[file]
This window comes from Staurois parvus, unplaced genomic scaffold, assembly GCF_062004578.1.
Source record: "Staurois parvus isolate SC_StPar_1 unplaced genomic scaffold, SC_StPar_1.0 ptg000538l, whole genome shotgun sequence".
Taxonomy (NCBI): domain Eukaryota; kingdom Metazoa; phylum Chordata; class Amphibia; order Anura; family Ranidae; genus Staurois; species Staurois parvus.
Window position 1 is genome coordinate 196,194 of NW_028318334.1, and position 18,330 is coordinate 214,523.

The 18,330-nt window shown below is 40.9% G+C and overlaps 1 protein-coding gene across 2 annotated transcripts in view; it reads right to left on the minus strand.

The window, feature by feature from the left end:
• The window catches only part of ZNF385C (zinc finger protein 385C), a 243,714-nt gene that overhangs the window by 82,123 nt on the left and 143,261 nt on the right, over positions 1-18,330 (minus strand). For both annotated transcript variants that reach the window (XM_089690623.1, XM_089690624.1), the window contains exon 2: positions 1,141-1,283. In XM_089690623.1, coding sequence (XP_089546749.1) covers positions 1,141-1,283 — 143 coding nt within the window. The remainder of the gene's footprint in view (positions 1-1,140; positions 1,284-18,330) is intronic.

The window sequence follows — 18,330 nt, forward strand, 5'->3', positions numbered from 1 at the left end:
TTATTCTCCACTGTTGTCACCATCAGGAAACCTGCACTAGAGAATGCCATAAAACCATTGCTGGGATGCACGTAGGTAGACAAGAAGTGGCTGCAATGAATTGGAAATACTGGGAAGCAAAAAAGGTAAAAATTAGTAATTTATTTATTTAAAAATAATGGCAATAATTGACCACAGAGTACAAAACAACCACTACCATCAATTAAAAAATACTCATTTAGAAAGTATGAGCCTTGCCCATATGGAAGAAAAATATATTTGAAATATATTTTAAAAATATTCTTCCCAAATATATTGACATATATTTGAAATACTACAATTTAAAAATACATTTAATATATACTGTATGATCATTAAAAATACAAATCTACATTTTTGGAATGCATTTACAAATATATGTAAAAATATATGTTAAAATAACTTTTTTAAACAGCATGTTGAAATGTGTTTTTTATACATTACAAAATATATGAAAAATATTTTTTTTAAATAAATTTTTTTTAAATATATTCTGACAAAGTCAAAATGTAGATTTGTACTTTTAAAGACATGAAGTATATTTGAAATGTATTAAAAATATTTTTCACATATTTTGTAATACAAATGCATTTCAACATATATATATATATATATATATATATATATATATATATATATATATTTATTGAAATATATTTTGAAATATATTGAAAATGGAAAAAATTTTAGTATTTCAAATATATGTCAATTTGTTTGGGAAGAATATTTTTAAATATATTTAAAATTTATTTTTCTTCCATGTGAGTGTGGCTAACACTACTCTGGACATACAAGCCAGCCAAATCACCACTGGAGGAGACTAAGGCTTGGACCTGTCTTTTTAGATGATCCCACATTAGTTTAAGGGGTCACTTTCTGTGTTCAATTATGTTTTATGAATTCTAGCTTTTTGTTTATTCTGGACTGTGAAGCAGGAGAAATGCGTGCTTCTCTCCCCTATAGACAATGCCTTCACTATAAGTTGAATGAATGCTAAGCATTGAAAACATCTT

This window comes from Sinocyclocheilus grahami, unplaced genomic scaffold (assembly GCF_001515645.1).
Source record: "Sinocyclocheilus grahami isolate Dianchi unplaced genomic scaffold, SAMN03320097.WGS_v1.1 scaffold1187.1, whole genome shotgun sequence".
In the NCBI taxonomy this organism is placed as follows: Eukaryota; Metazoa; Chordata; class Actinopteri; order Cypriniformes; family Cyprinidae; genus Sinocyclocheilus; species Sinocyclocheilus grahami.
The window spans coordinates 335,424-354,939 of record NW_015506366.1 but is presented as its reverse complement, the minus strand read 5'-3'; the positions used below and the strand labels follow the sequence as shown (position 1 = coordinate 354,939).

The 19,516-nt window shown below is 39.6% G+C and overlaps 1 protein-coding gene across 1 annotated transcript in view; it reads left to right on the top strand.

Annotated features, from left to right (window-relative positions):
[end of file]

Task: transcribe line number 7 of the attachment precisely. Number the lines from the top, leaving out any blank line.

• The window catches only part of ZNF385C (zinc finger protein 385C), a 243,714-nt gene that overhangs the window by 82,123 nt on the left and 143,261 nt on the right, over positions 1-18,330 (minus strand). For both annotated transcript variants that reach the window (XM_089690623.1, XM_089690624.1), the window contains exon 2: positions 1,141-1,283. In XM_089690623.1, coding sequence (XP_089546749.1) covers positions 1,141-1,283 — 143 coding nt within the window. The remainder of the gene's footprint in view (positions 1-1,140; positions 1,284-18,330) is intronic.